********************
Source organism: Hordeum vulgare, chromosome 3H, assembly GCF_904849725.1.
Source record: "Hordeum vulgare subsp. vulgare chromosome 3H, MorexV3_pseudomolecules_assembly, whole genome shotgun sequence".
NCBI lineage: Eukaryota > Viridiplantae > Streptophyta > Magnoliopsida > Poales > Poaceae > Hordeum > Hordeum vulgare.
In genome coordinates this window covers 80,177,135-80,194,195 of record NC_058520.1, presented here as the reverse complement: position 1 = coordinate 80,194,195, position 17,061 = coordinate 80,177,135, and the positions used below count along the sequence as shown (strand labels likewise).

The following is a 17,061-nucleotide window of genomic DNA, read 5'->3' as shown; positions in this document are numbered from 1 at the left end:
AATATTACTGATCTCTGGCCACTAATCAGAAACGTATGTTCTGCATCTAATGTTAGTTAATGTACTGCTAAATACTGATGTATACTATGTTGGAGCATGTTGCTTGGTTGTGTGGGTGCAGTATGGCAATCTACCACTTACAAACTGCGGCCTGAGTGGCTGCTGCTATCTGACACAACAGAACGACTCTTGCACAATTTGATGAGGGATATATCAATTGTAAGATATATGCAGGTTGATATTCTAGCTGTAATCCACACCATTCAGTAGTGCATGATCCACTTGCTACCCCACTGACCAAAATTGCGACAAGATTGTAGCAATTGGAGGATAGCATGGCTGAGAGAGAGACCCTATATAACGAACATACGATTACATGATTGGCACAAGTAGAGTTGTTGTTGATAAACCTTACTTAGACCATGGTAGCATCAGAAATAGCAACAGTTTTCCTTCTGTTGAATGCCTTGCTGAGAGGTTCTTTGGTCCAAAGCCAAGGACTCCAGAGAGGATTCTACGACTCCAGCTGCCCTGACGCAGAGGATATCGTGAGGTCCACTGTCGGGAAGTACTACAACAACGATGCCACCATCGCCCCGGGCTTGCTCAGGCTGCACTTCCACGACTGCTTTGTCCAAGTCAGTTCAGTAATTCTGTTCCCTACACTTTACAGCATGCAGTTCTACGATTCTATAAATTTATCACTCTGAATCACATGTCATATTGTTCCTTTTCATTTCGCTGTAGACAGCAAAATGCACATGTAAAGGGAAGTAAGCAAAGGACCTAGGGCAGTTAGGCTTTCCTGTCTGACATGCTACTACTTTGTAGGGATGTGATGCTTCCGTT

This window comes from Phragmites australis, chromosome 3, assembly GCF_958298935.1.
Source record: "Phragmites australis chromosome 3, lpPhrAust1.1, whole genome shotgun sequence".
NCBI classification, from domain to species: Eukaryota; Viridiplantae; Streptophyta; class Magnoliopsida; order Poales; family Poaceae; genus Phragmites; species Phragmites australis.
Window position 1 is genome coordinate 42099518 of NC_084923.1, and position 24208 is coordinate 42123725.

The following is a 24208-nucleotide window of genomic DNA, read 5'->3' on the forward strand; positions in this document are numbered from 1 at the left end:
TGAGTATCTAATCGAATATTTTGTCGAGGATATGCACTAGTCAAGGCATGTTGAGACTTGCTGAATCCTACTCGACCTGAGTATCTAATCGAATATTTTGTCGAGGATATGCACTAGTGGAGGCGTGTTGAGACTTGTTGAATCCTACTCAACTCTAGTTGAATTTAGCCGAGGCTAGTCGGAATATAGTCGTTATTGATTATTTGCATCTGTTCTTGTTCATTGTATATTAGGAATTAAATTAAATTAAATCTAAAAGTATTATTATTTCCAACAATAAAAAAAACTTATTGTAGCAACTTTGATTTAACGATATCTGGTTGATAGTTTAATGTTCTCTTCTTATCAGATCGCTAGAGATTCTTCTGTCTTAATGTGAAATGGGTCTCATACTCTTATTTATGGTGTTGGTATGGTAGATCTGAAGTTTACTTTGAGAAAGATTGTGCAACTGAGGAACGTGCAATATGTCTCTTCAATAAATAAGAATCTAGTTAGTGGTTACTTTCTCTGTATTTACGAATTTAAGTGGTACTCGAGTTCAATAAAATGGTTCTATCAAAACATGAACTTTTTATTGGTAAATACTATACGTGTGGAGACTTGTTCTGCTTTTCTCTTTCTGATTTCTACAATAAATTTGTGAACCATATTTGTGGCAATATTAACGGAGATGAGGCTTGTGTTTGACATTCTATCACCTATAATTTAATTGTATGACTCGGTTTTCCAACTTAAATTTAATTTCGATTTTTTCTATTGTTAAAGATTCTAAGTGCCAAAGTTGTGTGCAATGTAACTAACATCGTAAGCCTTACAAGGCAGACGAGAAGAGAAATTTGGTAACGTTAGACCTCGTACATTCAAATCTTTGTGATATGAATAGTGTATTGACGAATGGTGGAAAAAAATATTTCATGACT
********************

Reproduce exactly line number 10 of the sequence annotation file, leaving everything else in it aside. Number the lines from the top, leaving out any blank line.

Window position 1 is genome coordinate 42099518 of NC_084923.1, and position 24208 is coordinate 42123725.